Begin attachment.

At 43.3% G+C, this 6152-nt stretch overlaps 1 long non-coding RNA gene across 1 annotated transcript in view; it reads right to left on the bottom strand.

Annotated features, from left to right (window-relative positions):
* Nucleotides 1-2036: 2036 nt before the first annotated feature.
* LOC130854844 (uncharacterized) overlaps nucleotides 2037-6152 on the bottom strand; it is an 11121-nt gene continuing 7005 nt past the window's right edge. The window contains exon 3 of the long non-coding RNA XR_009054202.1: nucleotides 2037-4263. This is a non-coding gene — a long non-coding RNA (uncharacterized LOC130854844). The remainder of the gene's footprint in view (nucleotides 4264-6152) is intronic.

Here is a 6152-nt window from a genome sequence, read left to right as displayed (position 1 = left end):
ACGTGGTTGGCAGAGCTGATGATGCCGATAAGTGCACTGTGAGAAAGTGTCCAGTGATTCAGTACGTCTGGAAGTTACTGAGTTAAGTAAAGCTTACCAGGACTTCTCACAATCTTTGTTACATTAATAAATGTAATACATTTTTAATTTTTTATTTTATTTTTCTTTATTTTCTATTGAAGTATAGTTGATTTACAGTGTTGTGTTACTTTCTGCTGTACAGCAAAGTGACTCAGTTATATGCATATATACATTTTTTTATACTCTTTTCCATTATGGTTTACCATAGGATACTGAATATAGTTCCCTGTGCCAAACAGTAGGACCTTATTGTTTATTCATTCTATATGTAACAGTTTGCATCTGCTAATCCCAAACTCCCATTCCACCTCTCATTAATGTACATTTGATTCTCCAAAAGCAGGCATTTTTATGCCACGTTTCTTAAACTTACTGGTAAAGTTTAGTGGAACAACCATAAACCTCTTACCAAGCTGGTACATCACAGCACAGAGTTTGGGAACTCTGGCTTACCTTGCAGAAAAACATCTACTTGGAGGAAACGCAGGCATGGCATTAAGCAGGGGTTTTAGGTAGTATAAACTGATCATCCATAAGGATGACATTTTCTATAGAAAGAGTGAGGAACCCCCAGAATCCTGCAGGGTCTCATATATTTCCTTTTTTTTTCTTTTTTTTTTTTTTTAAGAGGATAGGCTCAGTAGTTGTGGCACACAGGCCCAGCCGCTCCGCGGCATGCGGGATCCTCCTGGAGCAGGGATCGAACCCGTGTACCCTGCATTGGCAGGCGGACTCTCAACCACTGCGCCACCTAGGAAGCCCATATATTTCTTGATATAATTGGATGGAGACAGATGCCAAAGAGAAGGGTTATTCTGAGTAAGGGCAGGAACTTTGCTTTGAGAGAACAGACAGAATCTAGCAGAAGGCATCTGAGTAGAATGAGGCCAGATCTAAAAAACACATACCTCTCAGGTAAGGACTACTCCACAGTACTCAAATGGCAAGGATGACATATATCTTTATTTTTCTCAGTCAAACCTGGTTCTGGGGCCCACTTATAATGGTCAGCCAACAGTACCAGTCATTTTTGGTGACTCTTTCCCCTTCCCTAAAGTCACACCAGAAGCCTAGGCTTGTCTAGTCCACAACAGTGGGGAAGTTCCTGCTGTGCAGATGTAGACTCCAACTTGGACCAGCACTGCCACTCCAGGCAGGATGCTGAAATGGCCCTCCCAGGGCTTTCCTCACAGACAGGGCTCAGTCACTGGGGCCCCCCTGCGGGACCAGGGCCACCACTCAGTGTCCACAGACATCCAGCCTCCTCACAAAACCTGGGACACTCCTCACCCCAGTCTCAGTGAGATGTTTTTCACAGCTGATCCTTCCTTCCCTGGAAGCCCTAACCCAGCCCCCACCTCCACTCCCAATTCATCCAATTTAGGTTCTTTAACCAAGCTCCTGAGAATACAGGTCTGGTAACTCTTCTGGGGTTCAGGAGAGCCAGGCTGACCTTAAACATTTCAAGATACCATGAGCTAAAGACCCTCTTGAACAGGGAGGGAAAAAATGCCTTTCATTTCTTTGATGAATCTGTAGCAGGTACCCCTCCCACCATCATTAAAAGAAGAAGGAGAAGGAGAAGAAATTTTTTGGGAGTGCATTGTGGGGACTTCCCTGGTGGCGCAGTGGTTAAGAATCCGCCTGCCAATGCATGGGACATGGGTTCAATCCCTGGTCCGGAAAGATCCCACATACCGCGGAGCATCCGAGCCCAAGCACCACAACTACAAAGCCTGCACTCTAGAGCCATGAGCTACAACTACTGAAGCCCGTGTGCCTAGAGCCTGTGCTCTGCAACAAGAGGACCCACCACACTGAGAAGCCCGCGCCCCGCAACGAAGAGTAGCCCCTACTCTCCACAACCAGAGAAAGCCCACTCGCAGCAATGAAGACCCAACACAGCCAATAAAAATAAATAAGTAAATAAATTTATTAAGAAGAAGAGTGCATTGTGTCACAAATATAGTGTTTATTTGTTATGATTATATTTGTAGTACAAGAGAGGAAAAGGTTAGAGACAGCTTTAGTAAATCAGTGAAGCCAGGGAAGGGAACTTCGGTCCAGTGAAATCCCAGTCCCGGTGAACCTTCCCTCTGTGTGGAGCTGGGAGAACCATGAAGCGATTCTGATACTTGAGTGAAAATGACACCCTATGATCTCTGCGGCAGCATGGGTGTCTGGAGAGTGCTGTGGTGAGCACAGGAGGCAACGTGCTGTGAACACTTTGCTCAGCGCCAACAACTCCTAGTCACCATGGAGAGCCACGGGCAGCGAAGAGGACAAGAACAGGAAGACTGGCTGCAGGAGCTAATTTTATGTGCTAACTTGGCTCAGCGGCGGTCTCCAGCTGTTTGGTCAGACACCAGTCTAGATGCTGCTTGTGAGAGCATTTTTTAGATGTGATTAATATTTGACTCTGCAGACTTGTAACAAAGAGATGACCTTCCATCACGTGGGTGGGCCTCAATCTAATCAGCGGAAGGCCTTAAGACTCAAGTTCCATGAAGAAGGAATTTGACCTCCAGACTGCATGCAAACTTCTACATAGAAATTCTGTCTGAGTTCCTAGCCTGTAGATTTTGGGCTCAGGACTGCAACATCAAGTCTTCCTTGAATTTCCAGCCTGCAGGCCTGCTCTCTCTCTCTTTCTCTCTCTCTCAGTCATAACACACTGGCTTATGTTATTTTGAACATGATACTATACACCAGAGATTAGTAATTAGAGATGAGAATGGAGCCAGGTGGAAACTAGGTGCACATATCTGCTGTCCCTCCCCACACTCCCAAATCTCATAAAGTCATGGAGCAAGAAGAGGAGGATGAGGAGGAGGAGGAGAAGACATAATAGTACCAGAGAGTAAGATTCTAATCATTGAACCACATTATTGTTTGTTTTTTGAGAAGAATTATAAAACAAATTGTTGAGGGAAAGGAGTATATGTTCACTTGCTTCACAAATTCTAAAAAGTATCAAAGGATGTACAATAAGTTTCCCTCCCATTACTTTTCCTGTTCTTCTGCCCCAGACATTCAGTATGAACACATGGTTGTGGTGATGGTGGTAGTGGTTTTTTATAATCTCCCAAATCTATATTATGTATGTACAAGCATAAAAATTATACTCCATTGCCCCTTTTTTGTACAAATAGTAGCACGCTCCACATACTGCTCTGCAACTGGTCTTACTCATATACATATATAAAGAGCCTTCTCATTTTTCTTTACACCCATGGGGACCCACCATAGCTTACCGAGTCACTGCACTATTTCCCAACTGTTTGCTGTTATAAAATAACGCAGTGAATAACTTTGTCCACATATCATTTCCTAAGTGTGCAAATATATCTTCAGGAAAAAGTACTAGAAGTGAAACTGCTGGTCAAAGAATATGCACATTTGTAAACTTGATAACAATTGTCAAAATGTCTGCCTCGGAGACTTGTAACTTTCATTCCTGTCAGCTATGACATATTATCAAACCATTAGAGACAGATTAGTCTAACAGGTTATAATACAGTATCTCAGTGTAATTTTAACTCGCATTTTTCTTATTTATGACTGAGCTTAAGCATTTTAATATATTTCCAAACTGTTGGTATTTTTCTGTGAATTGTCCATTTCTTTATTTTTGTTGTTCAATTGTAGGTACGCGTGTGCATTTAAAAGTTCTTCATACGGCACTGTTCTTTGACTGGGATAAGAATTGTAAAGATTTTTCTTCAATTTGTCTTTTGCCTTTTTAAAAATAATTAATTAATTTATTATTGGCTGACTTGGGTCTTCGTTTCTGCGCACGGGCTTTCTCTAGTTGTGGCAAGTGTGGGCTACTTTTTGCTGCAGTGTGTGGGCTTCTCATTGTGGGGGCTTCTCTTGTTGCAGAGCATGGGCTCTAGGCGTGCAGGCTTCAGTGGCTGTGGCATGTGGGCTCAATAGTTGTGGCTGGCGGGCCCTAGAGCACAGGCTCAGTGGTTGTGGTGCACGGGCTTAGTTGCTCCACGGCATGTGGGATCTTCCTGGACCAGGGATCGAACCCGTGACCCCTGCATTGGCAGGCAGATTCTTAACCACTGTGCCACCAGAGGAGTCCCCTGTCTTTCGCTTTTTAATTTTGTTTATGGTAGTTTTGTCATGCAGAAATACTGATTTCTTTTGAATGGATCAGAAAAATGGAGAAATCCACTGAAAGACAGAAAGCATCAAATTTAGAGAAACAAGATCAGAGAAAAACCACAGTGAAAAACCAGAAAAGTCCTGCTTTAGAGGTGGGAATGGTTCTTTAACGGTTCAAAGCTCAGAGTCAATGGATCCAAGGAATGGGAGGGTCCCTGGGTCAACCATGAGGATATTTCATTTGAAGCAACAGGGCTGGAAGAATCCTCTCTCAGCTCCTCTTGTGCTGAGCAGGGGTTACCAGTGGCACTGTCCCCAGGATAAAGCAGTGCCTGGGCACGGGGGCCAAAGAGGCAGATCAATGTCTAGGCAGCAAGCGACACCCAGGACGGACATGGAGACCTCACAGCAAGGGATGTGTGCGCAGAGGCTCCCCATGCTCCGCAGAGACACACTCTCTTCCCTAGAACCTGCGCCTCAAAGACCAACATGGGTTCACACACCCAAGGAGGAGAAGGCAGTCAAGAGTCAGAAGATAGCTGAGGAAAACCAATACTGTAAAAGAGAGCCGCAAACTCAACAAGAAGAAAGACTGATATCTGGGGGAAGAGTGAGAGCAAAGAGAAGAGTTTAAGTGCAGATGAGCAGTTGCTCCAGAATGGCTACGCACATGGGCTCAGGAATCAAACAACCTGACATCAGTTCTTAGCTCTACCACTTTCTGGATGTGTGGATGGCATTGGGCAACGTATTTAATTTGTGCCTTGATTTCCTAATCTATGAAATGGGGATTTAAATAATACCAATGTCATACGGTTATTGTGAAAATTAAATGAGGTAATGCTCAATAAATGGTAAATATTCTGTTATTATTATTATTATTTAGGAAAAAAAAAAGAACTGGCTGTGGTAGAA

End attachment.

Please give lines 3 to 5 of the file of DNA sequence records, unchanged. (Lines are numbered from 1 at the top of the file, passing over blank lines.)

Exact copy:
* Nucleotides 1-2036: 2036 nt before the first annotated feature.
* LOC130854844 (uncharacterized) overlaps nucleotides 2037-6152 on the bottom strand; it is an 11121-nt gene continuing 7005 nt past the window's right edge. The window contains exon 3 of the long non-coding RNA XR_009054202.1: nucleotides 2037-4263. This is a non-coding gene — a long non-coding RNA (uncharacterized LOC130854844). The remainder of the gene's footprint in view (nucleotides 4264-6152) is intronic.

Here is a 6152-nt window from a genome sequence, read left to right as displayed (position 1 = left end):